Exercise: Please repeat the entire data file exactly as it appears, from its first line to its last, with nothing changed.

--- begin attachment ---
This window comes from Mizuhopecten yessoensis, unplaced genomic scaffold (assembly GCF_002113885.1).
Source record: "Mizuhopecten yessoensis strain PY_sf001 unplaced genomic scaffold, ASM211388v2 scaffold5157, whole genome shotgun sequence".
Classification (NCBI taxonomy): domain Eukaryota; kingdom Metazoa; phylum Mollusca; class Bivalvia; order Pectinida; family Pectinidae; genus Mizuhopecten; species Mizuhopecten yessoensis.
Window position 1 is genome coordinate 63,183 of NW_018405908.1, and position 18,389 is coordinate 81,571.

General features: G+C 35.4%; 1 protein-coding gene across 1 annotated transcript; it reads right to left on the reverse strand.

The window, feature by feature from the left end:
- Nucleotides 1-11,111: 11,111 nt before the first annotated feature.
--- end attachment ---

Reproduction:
This window comes from Mizuhopecten yessoensis, unplaced genomic scaffold (assembly GCF_002113885.1).
Source record: "Mizuhopecten yessoensis strain PY_sf001 unplaced genomic scaffold, ASM211388v2 scaffold5157, whole genome shotgun sequence".
Classification (NCBI taxonomy): domain Eukaryota; kingdom Metazoa; phylum Mollusca; class Bivalvia; order Pectinida; family Pectinidae; genus Mizuhopecten; species Mizuhopecten yessoensis.
Window position 1 is genome coordinate 63,183 of NW_018405908.1, and position 18,389 is coordinate 81,571.

General features: G+C 35.4%; 1 protein-coding gene across 1 annotated transcript; it reads right to left on the reverse strand.

The window, feature by feature from the left end:
- Nucleotides 1-11,111: 11,111 nt before the first annotated feature.